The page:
Tabletop Roleplaying 101


If you’re an Illinois librarian, you may have gone to the Illinois Youth Services Institute conference this past weekend. And if you went to the IYSI conference, you may have come and see me and Steven Torres-Roman (author of Dragons in the Stacks: A Teen Librarian’s Guide to Tabletop Role-Playing) give our presentation on tabletop role-playing in libraries (I hope you did! It was a great presentation!) For my first professional presentation, I feel really good about how it went (and if you were there, please, tell me how I did in the comments!); we had great questions, a good sized audience, and the demo we ran played out as well as I had hoped.

However, if you didn’t have the chance to attend IYSI, I thought I’d take a moment and give you the bullet points – why you should care about RPGs, why they belong in libraries, and how easy it is to incorporate RPGs into your collection and programming schedule.

1. Tabletop roleplaying encourages teamwork, socialization, and can bring kids together via a common interests

Tabletop roleplaying games are, by their nature, group activities – you succeed or fail together, solve puzzles and work through obstacles together. Socially awkward or shy kids united by common interest learn how to contribute to a conversation, take the lead or defer, and learn how to meet new people in a safe environment.

2. There’s a game for every genre

There’s a game for every genre – fantasy, science fiction, mystery, horror, historical fiction; if you can read a book about it someone has written a ruleset for it. Additionally, there are games based off of a ton of fandoms, including Dr. Who, Buffy the Vampire Slayer, Supernatural, Lord of the Rings, Cthulhu, zombies, and more.

AND, if you CAN’T find a game that works for your kids’ interests, there are systems out there that are made for customization – to start you out, let me link you to Risus, the Anything RPG, a system specifically designed to let you create your own worlds and stories.

3. It opens the door to readers advisory opportunities

Related to the above, there are MANY tie-in opportunities to introduce read-a-likes to your audience based on game genres they enjoy. Running a successful Shadowrun (sci-fi cyberpunk) group? Time to break out the William Gibson recommendations. There are even whole series of books based on or related to some titles, such as Pathfinder, Dungeons & Dragons, Cthulhu, and Star Wars.

4. You can get started at little to now cost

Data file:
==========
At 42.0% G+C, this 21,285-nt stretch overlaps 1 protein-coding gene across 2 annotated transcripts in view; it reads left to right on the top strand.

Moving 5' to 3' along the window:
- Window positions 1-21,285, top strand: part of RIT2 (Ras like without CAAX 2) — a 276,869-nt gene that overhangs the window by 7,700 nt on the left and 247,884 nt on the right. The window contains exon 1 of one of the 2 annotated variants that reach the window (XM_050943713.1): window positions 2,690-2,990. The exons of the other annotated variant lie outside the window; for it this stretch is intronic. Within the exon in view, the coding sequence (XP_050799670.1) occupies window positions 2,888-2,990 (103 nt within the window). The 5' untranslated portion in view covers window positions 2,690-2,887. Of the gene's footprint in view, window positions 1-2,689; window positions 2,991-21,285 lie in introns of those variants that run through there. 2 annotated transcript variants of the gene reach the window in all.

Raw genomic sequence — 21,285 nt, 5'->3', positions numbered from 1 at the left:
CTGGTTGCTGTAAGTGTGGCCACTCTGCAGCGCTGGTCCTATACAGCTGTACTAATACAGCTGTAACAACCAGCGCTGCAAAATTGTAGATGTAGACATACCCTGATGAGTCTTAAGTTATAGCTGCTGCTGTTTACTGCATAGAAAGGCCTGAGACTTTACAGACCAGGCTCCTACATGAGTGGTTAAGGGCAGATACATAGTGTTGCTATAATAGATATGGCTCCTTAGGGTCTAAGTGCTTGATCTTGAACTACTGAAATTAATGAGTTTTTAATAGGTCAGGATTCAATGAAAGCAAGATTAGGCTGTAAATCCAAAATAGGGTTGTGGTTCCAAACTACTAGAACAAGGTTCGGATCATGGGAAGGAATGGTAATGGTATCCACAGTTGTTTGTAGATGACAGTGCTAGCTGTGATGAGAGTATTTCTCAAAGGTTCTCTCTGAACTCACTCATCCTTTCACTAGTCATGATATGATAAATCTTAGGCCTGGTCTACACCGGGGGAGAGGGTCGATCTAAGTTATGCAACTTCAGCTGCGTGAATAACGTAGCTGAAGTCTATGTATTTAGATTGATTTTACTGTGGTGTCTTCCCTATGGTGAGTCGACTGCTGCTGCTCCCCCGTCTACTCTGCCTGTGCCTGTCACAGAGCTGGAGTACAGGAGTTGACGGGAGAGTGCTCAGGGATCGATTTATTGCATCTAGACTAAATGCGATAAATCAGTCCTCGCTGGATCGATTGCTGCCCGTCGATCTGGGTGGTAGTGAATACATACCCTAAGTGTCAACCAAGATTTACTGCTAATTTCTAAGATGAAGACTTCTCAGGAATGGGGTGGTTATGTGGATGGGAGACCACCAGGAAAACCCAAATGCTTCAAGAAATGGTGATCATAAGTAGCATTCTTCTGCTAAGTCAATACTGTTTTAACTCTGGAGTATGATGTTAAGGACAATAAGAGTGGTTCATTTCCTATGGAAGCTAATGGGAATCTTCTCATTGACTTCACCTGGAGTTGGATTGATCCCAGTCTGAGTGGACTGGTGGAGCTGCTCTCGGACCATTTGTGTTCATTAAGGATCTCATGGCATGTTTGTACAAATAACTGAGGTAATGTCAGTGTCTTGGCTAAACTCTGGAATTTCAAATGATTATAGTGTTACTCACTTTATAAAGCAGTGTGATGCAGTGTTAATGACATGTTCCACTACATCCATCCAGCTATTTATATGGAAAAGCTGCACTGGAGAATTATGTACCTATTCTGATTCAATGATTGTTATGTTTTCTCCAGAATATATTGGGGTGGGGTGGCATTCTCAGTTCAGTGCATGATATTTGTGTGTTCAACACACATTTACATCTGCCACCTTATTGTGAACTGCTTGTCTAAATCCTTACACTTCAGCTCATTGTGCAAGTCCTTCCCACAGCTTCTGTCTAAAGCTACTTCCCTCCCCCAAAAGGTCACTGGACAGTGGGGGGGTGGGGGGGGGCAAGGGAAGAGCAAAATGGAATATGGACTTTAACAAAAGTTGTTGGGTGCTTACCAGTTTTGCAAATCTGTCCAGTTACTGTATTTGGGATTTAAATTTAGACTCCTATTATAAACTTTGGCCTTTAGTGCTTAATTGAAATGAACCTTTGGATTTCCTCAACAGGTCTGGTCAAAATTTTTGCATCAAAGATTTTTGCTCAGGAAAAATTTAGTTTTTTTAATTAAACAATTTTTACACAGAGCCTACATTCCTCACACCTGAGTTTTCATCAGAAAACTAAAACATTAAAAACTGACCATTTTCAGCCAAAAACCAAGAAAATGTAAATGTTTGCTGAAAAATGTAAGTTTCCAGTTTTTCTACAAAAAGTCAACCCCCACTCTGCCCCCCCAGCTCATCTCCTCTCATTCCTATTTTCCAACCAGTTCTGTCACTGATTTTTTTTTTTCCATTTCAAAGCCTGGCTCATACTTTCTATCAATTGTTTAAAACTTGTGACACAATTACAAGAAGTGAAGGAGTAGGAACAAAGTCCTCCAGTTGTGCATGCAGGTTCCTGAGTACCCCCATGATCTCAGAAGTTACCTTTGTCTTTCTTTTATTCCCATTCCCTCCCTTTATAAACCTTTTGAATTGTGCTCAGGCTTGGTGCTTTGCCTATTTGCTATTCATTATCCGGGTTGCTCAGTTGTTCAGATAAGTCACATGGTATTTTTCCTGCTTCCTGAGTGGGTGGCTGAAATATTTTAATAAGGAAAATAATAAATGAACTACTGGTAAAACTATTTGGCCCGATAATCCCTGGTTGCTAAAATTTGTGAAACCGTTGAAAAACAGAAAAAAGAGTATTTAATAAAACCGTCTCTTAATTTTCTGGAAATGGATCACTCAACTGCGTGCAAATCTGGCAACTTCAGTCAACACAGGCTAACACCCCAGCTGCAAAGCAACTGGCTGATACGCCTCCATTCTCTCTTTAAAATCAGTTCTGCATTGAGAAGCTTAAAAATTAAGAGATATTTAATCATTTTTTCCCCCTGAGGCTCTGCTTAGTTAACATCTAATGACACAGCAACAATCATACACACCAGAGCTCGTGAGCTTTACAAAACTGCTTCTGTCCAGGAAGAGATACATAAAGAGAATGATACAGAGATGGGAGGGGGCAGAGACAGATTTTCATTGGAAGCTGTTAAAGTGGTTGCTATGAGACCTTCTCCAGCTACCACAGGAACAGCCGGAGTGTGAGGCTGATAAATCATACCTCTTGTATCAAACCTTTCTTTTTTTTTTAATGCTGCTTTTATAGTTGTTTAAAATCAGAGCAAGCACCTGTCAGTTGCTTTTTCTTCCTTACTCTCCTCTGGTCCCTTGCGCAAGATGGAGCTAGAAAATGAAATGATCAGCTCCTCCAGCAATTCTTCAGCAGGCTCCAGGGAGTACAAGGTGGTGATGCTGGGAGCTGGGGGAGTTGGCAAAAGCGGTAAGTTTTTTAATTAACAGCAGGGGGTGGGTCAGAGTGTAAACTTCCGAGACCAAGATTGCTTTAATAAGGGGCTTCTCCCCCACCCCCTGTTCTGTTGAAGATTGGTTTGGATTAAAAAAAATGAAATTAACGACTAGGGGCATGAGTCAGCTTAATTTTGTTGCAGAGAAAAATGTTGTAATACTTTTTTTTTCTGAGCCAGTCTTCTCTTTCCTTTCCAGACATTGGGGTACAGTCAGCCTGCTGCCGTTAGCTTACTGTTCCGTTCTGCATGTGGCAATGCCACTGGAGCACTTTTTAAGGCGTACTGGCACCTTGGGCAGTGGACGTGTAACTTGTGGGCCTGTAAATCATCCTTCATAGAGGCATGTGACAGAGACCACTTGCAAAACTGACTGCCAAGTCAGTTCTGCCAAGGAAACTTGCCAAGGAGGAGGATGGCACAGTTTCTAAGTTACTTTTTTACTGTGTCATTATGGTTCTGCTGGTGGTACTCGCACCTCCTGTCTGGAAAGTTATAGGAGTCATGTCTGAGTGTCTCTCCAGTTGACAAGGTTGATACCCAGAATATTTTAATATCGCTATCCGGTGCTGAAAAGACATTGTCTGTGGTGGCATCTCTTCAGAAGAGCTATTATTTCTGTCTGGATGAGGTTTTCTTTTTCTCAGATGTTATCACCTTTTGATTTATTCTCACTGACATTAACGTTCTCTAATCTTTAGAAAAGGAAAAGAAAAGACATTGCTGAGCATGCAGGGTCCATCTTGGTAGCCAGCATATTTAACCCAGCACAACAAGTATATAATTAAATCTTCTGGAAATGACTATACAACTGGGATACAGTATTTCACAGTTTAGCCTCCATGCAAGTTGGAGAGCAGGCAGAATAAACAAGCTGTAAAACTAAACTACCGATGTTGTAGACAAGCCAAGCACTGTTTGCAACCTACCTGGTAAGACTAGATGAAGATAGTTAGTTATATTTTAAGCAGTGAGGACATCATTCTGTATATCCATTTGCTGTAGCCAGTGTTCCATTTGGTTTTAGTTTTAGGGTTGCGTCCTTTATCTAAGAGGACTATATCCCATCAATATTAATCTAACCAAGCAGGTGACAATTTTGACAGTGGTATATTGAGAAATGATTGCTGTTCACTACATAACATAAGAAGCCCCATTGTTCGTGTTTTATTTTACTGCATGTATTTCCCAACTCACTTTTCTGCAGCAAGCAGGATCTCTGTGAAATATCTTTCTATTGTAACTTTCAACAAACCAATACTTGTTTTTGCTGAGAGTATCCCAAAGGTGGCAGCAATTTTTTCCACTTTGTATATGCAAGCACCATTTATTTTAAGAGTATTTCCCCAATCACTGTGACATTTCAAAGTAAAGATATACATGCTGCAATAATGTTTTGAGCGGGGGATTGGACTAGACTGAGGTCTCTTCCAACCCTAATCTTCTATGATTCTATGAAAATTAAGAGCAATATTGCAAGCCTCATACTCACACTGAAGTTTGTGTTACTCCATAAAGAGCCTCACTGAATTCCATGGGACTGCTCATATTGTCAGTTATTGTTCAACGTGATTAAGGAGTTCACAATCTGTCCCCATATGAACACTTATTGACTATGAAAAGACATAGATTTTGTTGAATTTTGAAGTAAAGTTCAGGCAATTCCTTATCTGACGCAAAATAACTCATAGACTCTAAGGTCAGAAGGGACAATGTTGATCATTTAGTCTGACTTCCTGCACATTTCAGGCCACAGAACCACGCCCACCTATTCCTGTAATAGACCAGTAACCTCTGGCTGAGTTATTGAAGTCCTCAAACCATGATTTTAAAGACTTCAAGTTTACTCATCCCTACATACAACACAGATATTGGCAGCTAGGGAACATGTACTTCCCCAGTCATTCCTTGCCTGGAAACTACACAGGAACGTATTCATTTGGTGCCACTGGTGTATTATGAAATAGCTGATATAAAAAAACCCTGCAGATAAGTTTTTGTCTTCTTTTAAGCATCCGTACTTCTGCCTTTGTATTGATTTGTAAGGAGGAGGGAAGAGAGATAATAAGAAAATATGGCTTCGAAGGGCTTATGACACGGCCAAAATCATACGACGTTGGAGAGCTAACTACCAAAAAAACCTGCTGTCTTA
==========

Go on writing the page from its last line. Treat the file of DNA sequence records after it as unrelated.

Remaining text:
Yes, core books and supplementary rule books can be expensive. The cost of maps and minis can stack up. But many games make it easy to try before you buy – three big ones; Pathfinder, Dungeons & Dragons, and the Fantasy Flight Games line of Star Wars RPGs; all have something called a beginner’s box available. This is a kit with rules, pre-written and blank character sheets, dice and maps ready for you to run a low level adventure designed to teach you how to play the game. These are priced way below the complete rule books, and can be converted into kits or sets that you can circulate (I also learned how to gamemaster by running some teens through the adventure in the Pathfinder Beginner’s Box, so it’s a great learning opportunity for you, as well).

5. Programming is as easy as setting up a monthly session

Tabletop RPG programming for me looks like: two-hour campaign sessions every other Friday for the ongoing game, and a two-hour new player orientation and character creation on the last Saturday of the month. I run a game cobbled together from free modules I get from the Paizo, Inc. website and my own story ideas, and I use a random encounter generator quite liberally. The biweekly games are designed to be easy to rotate in and out of (because teens have busy schedules), but new players must come to an orientation meeting before they can jump into the weekly game – two hours simply isn’t enough time to teach people how to play and also get into the story.

The best part about all of this is that now my teens are starting to get into GM’ing themselves, so when something comes up for me they can still meet and play. In fact, one of my recent high school graduates is going to be running the games all summer because I’ll be tied up with summer reading.

If you have any questions about RPGs or gaming in your library, or just want to chat about gaming or share ideas, please leave me a comment!